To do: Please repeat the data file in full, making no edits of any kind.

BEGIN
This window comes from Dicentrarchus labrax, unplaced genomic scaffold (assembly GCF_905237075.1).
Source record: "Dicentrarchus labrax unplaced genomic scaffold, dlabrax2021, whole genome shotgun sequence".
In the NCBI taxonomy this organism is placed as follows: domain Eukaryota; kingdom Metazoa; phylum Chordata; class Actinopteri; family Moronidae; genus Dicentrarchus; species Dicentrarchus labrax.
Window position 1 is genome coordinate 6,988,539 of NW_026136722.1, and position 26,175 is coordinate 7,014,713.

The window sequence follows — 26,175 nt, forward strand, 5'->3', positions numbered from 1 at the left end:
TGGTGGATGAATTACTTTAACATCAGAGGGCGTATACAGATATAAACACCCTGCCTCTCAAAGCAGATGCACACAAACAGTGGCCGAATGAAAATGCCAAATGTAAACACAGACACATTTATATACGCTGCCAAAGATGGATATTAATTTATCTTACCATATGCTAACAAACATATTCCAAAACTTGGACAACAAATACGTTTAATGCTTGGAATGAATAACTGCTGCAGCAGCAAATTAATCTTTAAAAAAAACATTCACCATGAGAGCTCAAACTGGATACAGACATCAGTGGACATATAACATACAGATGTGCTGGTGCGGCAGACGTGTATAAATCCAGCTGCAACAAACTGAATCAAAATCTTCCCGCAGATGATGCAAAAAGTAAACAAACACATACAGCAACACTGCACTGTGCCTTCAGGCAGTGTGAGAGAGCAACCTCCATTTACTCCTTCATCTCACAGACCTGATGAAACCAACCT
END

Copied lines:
This window comes from Dicentrarchus labrax, unplaced genomic scaffold (assembly GCF_905237075.1).
Source record: "Dicentrarchus labrax unplaced genomic scaffold, dlabrax2021, whole genome shotgun sequence".
In the NCBI taxonomy this organism is placed as follows: domain Eukaryota; kingdom Metazoa; phylum Chordata; class Actinopteri; family Moronidae; genus Dicentrarchus; species Dicentrarchus labrax.
Window position 1 is genome coordinate 6,988,539 of NW_026136722.1, and position 26,175 is coordinate 7,014,713.

The window sequence follows — 26,175 nt, forward strand, 5'->3', positions numbered from 1 at the left end:
TGGTGGATGAATTACTTTAACATCAGAGGGCGTATACAGATATAAACACCCTGCCTCTCAAAGCAGATGCACACAAACAGTGGCCGAATGAAAATGCCAAATGTAAACACAGACACATTTATATACGCTGCCAAAGATGGATATTAATTTATCTTACCATATGCTAACAAACATATTCCAAAACTTGGACAACAAATACGTTTAATGCTTGGAATGAATAACTGCTGCAGCAGCAAATTAATCTTTAAAAAAAACATTCACCATGAGAGCTCAAACTGGATACAGACATCAGTGGACATATAACATACAGATGTGCTGGTGCGGCAGACGTGTATAAATCCAGCTGCAACAAACTGAATCAAAATCTTCCCGCAGATGATGCAAAAAGTAAACAAACACATACAGCAACACTGCACTGTGCCTTCAGGCAGTGTGAGAGAGCAACCTCCATTTACTCCTTCATCTCACAGACCTGATGAAACCAACCT